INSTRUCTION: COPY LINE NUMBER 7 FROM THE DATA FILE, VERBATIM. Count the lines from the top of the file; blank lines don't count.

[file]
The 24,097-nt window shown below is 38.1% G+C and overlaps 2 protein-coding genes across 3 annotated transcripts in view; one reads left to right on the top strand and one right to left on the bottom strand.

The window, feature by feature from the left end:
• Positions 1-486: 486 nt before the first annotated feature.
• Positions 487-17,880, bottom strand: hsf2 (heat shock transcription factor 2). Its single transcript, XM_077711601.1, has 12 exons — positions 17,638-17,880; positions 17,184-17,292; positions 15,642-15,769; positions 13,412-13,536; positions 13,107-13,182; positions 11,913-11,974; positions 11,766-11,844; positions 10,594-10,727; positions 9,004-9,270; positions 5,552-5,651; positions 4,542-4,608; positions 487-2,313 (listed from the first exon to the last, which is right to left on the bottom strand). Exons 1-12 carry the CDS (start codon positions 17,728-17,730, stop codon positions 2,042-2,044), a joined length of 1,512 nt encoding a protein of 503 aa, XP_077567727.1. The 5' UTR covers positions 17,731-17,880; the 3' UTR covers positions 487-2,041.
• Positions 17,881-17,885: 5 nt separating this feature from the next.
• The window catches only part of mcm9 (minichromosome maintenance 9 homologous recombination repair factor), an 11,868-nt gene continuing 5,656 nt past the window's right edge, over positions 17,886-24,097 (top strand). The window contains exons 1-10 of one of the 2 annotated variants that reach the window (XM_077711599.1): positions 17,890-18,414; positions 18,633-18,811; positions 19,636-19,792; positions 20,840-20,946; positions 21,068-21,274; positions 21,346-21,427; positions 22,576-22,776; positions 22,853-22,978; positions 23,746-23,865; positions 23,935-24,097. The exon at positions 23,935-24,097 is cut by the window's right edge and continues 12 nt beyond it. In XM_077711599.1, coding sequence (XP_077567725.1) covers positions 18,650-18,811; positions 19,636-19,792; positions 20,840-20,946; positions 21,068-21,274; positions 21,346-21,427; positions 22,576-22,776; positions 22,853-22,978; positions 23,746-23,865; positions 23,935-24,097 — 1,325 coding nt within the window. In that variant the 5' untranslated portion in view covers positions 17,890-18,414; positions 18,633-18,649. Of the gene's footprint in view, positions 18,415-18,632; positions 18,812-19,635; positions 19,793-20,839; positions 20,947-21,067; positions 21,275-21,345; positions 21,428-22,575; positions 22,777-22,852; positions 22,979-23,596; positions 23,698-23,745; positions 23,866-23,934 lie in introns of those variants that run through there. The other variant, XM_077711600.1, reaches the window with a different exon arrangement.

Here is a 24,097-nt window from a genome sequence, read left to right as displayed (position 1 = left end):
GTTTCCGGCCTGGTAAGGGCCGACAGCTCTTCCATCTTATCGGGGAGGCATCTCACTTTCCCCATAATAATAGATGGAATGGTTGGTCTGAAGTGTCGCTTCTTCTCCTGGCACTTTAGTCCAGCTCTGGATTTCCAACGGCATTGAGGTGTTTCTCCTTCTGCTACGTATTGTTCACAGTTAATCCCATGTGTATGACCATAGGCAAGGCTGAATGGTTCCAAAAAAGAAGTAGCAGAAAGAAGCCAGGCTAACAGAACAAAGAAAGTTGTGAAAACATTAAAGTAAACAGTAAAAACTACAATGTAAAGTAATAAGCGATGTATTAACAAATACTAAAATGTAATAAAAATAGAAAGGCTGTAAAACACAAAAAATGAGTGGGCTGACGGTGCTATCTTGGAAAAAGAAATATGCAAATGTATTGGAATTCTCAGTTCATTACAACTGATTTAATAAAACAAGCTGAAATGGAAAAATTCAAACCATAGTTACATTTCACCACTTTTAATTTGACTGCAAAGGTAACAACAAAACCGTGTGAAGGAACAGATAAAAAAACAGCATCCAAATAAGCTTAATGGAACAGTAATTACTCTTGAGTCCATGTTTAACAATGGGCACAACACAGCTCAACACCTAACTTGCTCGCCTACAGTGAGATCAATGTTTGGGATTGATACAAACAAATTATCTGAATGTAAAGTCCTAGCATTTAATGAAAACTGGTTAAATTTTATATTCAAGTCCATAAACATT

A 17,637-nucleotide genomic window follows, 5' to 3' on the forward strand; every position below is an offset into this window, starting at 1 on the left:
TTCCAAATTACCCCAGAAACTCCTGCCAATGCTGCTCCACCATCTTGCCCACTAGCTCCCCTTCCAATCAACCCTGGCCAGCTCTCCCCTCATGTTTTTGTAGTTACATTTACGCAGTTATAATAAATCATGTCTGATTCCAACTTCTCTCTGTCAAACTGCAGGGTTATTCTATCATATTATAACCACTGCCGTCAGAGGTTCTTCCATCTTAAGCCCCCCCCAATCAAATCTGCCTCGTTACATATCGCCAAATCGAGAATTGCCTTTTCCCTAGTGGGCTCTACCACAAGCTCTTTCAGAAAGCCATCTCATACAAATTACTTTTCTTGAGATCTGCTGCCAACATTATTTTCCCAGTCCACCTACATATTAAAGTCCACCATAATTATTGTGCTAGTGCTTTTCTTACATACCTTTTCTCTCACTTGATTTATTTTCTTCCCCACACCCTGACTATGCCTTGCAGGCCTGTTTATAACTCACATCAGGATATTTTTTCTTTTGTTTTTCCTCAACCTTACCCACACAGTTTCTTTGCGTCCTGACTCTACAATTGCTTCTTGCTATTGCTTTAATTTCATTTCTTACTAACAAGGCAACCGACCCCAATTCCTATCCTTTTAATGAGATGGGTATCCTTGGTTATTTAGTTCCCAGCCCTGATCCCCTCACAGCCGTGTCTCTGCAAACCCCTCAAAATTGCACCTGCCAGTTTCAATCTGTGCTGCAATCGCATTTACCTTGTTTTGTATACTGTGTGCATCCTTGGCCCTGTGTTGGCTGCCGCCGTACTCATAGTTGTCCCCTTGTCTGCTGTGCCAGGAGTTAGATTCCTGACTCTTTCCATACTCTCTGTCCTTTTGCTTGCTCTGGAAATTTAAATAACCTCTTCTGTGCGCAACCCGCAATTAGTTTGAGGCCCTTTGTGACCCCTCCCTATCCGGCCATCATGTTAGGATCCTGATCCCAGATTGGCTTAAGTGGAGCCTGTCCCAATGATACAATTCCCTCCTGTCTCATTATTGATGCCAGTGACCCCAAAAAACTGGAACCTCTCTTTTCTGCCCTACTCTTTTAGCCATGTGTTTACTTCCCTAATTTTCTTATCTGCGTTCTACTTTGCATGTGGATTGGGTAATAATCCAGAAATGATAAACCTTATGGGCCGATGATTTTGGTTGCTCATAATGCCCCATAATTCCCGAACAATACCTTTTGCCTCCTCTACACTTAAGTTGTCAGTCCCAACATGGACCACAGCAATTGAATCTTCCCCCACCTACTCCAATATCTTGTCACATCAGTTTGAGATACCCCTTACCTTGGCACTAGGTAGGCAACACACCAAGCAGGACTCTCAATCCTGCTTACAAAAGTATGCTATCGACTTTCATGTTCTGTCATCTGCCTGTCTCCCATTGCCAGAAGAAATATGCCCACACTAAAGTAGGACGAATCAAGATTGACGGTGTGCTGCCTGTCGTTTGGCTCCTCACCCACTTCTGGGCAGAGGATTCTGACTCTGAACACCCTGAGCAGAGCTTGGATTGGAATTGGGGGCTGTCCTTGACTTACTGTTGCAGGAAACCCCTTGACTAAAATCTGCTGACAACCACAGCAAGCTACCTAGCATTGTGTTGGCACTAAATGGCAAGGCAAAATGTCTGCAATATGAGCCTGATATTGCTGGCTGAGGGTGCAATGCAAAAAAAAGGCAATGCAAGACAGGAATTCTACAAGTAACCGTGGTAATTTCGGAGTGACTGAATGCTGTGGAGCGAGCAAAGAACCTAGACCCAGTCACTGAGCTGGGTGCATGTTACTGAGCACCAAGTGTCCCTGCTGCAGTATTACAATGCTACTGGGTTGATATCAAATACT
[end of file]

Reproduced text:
Here is a 24,097-nt window from a genome sequence, read left to right as displayed (position 1 = left end):